“We’re looking for enthusiastic young adults interested in doing important environmental conservation work,” said Heidi Wolf, DNR watercraft inspection program coordinator. Watercraft inspectors inform and educate the public about aquatic invasive species and the threat they pose to Minnesota waters.

Other duties may include assisting with access posting, conducting invasive species plant removal and other natural resource projects.

These are full-time, temporary internships that start in late April and run through the middle of October, with flexibility for students still in school.

Positions are available throughout the state including the seven-county metro area; Wright and Chisago counties; Cook County; Hubbard, Itasca, and Beltrami counties; Wabasha and Winona counties; Otter Tail and Becker counties; locations along the Mississippi River, as well as Duluth, Brainerd, Rainy Lake, Lake of the Woods and the Spicer/Willmar area.

Applicants must have a valid Minnesota driver’s license, be enrolled in a natural resources or related program and be eligible to receive school credit for the position.

The deadline for applications is March 13.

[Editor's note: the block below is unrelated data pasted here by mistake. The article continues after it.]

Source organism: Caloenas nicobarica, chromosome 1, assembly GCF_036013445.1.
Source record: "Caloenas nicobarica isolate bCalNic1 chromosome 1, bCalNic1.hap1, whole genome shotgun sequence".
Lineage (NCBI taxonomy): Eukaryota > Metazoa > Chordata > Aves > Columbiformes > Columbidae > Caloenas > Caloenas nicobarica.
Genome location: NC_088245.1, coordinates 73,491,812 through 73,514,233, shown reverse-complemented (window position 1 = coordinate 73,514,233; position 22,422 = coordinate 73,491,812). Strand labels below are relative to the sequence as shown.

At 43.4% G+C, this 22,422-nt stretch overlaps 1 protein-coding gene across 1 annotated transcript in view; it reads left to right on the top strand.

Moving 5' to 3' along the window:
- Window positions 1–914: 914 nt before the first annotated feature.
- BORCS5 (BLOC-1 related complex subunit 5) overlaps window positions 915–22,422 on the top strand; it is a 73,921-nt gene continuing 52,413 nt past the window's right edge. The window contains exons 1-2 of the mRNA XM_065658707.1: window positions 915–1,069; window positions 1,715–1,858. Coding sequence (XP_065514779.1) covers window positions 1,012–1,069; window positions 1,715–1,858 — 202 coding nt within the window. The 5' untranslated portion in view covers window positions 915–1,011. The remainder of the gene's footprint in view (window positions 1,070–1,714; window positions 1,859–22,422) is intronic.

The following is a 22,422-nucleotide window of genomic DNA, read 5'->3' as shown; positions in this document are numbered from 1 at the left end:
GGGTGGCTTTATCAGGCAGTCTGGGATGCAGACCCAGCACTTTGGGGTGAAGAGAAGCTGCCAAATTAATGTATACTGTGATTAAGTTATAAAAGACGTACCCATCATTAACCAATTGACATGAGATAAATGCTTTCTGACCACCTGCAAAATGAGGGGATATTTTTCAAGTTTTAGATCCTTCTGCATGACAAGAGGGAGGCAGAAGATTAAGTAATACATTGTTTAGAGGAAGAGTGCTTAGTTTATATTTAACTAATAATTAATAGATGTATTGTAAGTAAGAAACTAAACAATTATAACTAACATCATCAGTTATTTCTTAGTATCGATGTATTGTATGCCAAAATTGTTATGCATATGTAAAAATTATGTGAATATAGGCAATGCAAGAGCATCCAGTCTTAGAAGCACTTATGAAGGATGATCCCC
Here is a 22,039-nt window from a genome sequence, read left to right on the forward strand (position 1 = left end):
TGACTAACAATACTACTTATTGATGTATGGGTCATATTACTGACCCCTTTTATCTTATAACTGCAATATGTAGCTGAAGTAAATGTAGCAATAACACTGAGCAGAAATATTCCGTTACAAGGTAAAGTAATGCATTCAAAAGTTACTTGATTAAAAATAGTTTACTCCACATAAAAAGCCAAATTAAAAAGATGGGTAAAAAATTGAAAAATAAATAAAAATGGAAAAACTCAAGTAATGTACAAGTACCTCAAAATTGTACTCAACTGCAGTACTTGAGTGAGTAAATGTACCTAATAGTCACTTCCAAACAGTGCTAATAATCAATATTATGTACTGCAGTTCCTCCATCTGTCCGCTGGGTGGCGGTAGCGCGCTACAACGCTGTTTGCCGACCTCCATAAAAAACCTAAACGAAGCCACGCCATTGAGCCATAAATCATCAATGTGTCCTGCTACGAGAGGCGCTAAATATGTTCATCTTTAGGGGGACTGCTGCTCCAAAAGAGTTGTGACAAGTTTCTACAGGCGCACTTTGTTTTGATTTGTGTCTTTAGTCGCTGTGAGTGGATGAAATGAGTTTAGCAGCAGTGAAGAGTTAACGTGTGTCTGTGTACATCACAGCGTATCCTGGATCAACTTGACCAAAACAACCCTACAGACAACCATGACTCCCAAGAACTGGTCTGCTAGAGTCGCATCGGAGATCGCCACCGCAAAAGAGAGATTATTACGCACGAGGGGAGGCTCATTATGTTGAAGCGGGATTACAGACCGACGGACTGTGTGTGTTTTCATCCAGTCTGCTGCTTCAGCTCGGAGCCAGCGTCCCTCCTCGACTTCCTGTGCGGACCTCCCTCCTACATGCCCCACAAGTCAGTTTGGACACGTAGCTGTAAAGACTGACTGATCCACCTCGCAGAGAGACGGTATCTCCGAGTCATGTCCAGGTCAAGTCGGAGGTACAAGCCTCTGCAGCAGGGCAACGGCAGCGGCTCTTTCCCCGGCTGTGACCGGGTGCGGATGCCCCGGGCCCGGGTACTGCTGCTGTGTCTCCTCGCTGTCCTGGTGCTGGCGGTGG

To view a complete job description or apply online go to www.dnr.state.mn.us/jobs/watercraft/index.html or contact Heidi Wolf at (651) 259-5152 or heidi.wolf@dnr.state.mn.us with questions.

DNR publishes online reference guide to rare species
From the DNR

Information about Minnesota’s endangered, threatened, and special-concern plant and animal species is now available in a new online reference tool from the Minnesota Department of Natural Resources (DNR).

The Rare Species Guide replaces the 1988 DNR book, “Minnesota’s Endangered Flora and Fauna,” and is available at www.mndnr.gov/rsg.

“Minnesota citizens, land managers and others can use this interactive, easy to use reference for information about the state’s rarest species,” said DNR project manager, Sarah Wren.